A Landscape Approach to Conservation and Collaboration in the Pacific Northwest

By Jan Peterson, for the U.S. Fish and Wildlife Service’s Pacific Region

The region of Oregon and Washington between the Cascade Range and the Pacific Ocean has a rich diversity of wildlife, topography and land uses.

The environmental challenges this region faces are no less diverse.

Climate change, wildfires, development, invasive species invasive species
An invasive species is any plant or animal that has spread or been introduced into a new area where they are, or could, cause harm to the environment, economy, or human, animal, or plant health. Their unwelcome presence can destroy ecosystems and cost millions of dollars.

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, policy issues, and sometimes conflicting goals can all threaten the region’s shared natural and cultural resource values.

The Cascades to Coast Landscape Collaborative (CCLC), convened by the U.S. Fish and Wildlife Service’s Science Applications Program, is dedicated to finding collaborative solutions to these threats. The group’s goal is to achieve functioning, resilient ecosystems and working lands across the Pacific Northwest over the long term.

John Mankowski, the Cascades to Coast’s partnership facilitator, says collaboration is vital.

“It’s really the best way to tackle the most vexing conservation challenges we face. Our challenges are increasingly complex and larger than any one entity can handle alone,” he says. “They have to do with landscape-scale impacts like climate change climate change
Climate change includes both global warming driven by human-induced emissions of greenhouse gases and the resulting large-scale shifts in weather patterns. Though there have been previous periods of climatic change, since the mid-20th century humans have had an unprecedented impact on Earth's climate system and caused change on a global scale.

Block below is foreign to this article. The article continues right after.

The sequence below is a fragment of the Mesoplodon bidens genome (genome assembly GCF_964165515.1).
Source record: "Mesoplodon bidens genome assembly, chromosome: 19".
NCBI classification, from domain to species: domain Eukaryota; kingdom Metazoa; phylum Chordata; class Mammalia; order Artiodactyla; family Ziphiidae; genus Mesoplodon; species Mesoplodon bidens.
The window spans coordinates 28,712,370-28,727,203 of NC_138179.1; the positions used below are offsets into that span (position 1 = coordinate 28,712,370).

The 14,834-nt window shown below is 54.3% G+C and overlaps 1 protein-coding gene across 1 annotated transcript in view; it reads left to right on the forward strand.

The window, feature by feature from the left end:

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, habitat loss and fracturing our landscapes with roads and development. Landscape conservation presents a huge opportunity … to touch down in people’s lives, to address climate change and development impacts, and to create resilient landscapes – all at the same time. Landscape conservation addresses biodiversity, water and air, food and fiber, jobs and livelihoods, and people’s identities.”

The landscape collaborative’s partners include people who represent a cross-section of specialties, interests, industries, and governmental and non-governmental organizations. The leadership team meets monthly and includes three Service employees: Kaitlyn Landfield, science communications coordinator; Alan Yanahan, conservation biologist; and Bill Vogel, wildlife biologist

Partners include Oregon’s departments of Fish and Wildlife, Land and Conservation Development, Department of Transportation and Parks and Recreation, the Washington Habitat Connectivity Working Group, and Washington’s departments of Natural Resources, Fish and Wildlife and its State Recreation and Conservation Office.